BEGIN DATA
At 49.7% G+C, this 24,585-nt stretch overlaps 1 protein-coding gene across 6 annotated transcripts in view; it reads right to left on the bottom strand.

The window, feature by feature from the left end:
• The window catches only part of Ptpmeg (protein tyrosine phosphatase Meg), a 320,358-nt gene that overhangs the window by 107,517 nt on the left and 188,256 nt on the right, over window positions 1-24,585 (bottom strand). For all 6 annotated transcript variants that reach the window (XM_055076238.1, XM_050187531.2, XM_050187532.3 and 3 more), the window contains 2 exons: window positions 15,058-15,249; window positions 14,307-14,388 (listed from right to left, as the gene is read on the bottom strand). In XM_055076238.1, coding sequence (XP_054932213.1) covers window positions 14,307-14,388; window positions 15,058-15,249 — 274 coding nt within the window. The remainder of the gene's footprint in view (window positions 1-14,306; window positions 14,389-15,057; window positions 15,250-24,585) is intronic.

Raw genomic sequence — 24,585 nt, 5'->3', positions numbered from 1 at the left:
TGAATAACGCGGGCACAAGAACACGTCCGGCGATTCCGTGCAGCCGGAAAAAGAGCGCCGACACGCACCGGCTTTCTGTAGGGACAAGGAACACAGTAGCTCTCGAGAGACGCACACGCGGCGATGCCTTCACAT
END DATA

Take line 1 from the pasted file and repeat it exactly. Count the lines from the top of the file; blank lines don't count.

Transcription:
At 49.7% G+C, this 24,585-nt stretch overlaps 1 protein-coding gene across 6 annotated transcripts in view; it reads right to left on the bottom strand.